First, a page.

The ministry has spent some good money and time on a new computerised database system. Essentially, with a couple of clicks you can work out how many people are served by which facilities and where. There’s a great data to be gleaned from this: It can tell you how long it would take to drive to a particular spot for treatment at a government facility or where the local private GP is. Think a super-duper Google map of our health system (if you want to see something similar, spend some time on the Independent Electoral Commission website, and see how you can drill down into individual voting districts. It’s the same thing, only better). There’s a lot to be gained from it, if delivered well. In the US public hospitals were forced to publish their death rates several years ago. As a result, public pressure very quickly forced a closing of the gap between the worst and the best hospitals.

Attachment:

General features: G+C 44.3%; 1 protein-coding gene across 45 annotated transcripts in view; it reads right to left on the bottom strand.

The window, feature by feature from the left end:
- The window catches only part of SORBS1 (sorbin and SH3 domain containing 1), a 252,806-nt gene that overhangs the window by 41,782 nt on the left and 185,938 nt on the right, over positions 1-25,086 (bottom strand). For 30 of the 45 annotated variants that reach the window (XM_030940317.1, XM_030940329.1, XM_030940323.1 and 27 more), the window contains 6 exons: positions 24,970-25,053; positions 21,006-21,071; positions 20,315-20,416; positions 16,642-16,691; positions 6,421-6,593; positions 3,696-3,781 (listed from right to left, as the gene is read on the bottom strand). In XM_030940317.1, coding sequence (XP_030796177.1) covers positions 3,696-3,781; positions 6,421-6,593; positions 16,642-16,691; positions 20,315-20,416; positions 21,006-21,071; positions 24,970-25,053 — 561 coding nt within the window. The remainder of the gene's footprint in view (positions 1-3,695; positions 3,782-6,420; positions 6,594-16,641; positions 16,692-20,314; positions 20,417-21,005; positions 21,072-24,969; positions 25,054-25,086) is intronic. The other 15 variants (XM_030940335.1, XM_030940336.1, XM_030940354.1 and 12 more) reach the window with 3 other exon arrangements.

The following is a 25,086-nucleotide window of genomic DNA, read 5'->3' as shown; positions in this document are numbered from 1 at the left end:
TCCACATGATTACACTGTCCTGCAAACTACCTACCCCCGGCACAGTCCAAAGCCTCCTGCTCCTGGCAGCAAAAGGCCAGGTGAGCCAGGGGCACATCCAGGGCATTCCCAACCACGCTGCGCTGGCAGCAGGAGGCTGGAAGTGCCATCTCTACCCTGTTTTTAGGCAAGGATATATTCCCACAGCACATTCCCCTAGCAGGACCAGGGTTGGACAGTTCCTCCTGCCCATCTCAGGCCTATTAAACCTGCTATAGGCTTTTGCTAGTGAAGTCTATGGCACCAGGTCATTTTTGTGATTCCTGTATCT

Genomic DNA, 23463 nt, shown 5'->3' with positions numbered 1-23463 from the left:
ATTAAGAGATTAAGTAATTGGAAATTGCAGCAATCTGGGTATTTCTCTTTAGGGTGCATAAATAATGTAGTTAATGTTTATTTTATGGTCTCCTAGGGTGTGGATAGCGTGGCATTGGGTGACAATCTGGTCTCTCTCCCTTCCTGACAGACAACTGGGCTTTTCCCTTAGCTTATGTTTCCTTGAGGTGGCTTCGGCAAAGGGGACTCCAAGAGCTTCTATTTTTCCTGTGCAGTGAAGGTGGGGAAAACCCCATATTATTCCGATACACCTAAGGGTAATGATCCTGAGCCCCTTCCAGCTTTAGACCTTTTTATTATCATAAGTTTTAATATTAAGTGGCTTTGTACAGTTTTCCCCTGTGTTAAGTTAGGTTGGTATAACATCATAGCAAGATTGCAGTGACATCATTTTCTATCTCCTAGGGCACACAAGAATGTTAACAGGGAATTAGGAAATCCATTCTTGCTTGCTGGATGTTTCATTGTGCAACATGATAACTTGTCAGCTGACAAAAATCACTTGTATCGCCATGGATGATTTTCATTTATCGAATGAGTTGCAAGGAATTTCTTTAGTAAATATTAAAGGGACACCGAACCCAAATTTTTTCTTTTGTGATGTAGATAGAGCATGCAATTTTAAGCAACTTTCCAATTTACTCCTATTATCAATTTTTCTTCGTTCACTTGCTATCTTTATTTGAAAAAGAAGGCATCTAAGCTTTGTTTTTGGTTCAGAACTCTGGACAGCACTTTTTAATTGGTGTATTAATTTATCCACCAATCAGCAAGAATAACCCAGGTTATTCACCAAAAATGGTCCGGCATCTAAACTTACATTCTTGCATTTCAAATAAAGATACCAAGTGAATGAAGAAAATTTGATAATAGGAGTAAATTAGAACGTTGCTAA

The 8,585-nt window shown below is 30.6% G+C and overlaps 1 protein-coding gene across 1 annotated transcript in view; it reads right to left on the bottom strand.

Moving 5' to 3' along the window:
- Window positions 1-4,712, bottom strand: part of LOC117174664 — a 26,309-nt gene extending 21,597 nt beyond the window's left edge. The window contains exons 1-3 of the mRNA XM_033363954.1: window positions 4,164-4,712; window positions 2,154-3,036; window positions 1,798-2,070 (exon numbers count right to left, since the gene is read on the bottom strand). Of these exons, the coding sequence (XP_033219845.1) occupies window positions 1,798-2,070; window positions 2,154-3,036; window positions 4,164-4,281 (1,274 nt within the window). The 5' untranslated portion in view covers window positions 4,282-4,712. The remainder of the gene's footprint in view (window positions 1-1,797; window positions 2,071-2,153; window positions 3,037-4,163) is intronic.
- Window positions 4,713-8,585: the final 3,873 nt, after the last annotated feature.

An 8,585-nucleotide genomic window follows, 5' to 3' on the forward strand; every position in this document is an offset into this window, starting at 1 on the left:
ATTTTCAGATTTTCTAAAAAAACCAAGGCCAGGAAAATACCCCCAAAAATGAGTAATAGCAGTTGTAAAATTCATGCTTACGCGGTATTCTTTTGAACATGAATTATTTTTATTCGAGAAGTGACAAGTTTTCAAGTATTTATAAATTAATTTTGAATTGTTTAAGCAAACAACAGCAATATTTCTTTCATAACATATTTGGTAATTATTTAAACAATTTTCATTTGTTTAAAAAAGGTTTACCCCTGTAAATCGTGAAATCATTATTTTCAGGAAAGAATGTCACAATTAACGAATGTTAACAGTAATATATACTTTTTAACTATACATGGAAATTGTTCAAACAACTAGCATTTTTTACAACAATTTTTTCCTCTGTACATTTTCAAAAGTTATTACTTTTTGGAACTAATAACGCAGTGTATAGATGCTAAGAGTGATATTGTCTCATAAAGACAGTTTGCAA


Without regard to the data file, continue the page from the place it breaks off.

But mucking about with a health system is always risky. This particular move looks a little scary. There’s still much more maths to be done. And, of course, there are still big project-threatening questions to be asked about cost and how those will affect all of us. The reputation of the public health system is so bad, that those on medical aid will be hard-pressed to give it up. Suffering through long waits with a sick child on a hard bench would force many to re-think their futures.
Motsoaledi himself has publicly lamented over the last year or so how little investment there was in public health infrastructure in the last 10 years. There are several reasons for this. But one of them has surely got to be his predecessor but one. Manto Tshabalala-Msimang ruined our health system, and its image. Anyone who thinks about public health still thinks of her. And no one in the ANC has ever apologised for what she did, despite the fact there is still clear anger over it. If you are going to muck about with the health system, you need trust. And until someone actually publicly says what she did was wrong, trust will be sadly lacking. And until someone sits down and does their sums properly, so will the money. DM
Grootes is an EWN reporter.
Photo: Patients with HIV and tuberculosis (TB) wear masks while awaiting consultation at a clinic in Cape Town’s Khayelitsha township, February 23, 2010. REUTERS/Finbarr O’Reilly.